Read this document to prepare for production when self-hosting Ory Hydra.
Feel free to open an issue or pull request when you have an idea how to improve this documentation.
Read more about deployment fundamentals and requirements for Ory.
Ory Hydra behind an API gateway
Although Ory Hydra implements all Go best practices around running public-facing production HTTP servers, we discourage running Ory Hydra facing the public net directly. We strongly recommend running Ory Hydra behind an API gateway or a load balancer. It's common to terminate TLS on the edge (gateway / load balancer) and use certificates provided by your infrastructure provider such as AWS CA for last mile security.
In some scenarios you might want to disallow HTTP calls to private IP ranges. To configure this feature, set the following configuration:
If enabled, all outgoing HTTP calls done by Ory Hydra will be checked whether they're against a private IP range. If that's the case, the request will fail with an error.
It's common to use a router, or API gateway, to route subdomains or paths to a specific service. For example,
https://myservice.com/hydra/ is routed to
10.0.1.213 is the host running Ory Hydra. To compute
the values for the consent challenge, Ory Hydra uses the host and path headers from the HTTP request. Therefore, it's important to
set up your API Gateway in such a way, that it passes the public host (in this case
myservice.com) and the path without any
prefix (in this case
hydra/). If you use the Mashape Kong API gateway, you can achieve this by setting
Exposing administrative and public API endpoints
Ory Hydra serves APIs via two ports:
- Public port (default 4444)
- Administrative port (default 4445)
The public port can and should be exposed to public internet traffic. That port handles requests to:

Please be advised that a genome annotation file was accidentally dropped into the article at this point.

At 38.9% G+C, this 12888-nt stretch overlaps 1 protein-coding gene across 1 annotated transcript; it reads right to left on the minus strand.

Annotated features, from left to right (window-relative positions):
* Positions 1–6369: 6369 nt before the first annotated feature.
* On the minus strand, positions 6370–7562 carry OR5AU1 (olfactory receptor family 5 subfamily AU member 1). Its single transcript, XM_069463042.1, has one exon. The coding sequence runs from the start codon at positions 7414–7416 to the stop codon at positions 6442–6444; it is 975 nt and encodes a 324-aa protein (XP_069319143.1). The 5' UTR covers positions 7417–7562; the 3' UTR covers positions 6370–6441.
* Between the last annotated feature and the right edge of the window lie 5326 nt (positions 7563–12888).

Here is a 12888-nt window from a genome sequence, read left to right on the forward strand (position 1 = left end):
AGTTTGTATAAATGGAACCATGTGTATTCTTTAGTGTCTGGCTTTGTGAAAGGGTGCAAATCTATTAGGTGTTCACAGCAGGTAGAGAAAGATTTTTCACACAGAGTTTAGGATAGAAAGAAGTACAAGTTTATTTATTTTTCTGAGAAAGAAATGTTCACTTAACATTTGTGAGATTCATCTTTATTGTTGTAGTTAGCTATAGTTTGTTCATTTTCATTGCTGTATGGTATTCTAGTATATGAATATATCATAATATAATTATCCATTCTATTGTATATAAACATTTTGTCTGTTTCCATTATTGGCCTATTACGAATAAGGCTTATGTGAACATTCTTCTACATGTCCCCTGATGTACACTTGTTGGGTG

The administrative port shouldn't be exposed to public internet traffic. If you want to expose certain endpoints, such as the
/clients endpoint for OpenID Connect Dynamic Client Registry, you can do so but you need to properly secure these endpoints with
an API Gateway or Authorization Proxy. Administrative endpoints include:
None of the administrative endpoints have any built-in access control. You can do simple
curl or Postman requests to talk to
The Token Introspection endpoint requires authentication. But since there is no access control, any valid authentication enables the endpoint to be used. If you need to access this endpoint in production, you should configure your API Gateway or Application Proxy to restrict which clients have access to the endpoint.
We generally advise to run Ory Hydra with
hydra serve all which listens on both ports in one process.
Binding to different interfaces or UNIX sockets
Ory Hydra will bind public and administrative APIs ports to all interfaces.
The interfaces or UNIX sockets used may be specified via environment variables
ADMIN_HOST. Interfaces may be
specified as TCP address or as UNIX socket (giving the absolute path to the socket file prefixed by
Ory Hydra will try to create the socket file during startup and the socket will be writeable by the user running Ory Hydra. The owner, group and mode of the socket can be modified:
Key generation and high availability environments
Be aware that on the very first launch of the Hydra container(s), a worker process will perform certain first-time installation tasks, such as generating JSON web keys if they don't already exist.
If you intend on running your production Hydra environment in a highly-available setup (for example, multiple concurrent containers behind a load-balancer), it's possible that both containers will generate JWKs at the same time.
Although this isn't a problem, we recommend that you launch your production environment with just one container to begin with, to complete the initial seeding of the database.
Once done, you can raise your number of containers to achieve high availability.
For a deployment guide using Nginx, visit the Deploy to production documentation.